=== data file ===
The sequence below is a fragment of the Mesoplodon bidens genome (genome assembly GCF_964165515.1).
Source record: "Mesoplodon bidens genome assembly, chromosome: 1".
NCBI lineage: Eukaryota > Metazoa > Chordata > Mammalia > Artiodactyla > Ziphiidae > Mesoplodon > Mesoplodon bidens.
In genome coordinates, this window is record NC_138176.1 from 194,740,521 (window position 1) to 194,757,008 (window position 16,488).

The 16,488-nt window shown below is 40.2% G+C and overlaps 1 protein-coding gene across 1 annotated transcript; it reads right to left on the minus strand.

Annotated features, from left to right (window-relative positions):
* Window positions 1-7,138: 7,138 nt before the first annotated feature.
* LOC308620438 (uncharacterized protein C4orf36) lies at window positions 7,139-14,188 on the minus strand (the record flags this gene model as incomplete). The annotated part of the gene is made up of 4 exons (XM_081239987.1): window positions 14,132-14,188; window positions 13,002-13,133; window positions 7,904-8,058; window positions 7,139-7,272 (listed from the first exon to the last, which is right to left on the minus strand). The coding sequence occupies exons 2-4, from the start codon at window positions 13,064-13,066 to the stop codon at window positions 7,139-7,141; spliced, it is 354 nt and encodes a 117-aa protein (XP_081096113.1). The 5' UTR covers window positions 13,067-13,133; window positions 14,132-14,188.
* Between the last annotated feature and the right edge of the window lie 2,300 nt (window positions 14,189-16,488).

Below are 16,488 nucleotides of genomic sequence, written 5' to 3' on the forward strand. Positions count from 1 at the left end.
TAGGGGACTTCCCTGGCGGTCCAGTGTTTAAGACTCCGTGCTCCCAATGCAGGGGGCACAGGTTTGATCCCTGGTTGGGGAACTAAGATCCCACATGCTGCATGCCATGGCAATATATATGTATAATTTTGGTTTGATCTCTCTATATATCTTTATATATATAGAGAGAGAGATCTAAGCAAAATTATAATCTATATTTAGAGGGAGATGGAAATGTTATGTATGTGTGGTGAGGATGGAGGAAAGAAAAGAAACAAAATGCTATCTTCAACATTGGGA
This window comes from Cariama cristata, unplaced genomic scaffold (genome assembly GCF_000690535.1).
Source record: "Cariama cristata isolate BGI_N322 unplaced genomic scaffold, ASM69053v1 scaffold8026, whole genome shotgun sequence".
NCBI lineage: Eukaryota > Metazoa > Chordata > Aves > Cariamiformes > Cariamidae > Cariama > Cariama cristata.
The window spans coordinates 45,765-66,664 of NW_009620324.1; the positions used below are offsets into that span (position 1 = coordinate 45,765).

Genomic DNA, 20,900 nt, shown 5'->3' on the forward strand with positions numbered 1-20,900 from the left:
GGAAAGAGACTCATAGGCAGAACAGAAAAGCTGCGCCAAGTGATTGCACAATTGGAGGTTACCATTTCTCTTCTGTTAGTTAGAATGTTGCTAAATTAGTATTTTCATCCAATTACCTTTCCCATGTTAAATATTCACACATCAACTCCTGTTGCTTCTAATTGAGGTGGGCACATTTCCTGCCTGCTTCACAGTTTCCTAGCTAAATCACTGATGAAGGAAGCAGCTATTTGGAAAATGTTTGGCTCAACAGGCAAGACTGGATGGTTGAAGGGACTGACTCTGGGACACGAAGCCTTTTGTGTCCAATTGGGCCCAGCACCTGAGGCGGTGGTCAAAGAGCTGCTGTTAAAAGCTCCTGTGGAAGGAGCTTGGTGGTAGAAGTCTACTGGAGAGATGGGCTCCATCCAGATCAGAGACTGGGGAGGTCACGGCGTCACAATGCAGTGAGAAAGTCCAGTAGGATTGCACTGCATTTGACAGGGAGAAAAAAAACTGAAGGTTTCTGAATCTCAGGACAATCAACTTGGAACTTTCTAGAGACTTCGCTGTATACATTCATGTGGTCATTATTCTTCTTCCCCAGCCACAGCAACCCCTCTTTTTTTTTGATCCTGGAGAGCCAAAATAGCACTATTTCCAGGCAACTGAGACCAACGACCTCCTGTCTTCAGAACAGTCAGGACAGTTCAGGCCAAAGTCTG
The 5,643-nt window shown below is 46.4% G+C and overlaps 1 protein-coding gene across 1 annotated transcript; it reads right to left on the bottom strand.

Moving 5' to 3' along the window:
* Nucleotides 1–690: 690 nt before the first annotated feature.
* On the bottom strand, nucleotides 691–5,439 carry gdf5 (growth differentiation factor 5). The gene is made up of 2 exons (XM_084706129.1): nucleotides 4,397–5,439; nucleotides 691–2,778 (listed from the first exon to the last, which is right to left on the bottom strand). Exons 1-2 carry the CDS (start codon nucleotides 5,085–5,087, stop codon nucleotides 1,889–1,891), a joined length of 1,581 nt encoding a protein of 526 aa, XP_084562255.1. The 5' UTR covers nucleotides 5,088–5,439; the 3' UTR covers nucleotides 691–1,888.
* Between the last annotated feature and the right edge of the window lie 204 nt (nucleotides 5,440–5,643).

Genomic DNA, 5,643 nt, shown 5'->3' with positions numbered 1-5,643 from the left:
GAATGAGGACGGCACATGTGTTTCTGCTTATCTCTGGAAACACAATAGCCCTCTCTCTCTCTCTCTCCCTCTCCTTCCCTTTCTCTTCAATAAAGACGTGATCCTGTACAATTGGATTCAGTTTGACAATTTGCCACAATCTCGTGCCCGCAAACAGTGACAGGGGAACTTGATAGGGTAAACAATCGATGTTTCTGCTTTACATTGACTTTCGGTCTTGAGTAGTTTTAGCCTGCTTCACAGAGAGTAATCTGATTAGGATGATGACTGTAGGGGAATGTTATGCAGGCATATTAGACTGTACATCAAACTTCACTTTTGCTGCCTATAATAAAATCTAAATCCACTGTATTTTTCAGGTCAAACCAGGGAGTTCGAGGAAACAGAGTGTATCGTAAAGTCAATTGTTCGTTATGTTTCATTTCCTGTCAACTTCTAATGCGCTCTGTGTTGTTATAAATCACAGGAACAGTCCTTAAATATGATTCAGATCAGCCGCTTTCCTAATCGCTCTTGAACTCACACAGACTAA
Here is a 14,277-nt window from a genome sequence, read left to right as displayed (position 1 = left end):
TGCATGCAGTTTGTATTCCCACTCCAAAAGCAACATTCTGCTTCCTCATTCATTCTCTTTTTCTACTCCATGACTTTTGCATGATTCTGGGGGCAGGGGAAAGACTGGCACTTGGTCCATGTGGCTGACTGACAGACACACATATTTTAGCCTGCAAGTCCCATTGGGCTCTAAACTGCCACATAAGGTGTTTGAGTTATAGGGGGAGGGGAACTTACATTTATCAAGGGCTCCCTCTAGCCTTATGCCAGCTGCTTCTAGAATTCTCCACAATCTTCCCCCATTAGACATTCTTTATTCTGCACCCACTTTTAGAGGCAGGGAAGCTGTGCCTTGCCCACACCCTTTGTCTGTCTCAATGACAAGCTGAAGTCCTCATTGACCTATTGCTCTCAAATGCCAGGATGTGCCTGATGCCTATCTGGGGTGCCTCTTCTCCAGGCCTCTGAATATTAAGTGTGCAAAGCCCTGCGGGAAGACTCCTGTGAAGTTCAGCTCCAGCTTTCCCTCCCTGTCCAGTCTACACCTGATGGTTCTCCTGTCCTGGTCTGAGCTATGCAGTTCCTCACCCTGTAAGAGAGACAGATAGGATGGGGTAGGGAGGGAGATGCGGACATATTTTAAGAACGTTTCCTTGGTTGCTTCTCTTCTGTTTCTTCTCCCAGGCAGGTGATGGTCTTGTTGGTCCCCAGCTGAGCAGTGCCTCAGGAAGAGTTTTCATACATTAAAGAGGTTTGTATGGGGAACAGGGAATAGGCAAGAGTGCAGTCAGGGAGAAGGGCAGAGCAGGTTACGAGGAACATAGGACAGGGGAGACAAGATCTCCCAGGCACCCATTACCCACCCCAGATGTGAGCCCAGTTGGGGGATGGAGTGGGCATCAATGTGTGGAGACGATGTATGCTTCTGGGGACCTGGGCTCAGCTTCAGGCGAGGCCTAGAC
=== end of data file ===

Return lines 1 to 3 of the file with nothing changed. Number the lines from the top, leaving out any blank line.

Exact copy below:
The sequence below is a fragment of the Mesoplodon bidens genome (genome assembly GCF_964165515.1).
Source record: "Mesoplodon bidens genome assembly, chromosome: 1".
NCBI lineage: Eukaryota > Metazoa > Chordata > Mammalia > Artiodactyla > Ziphiidae > Mesoplodon > Mesoplodon bidens.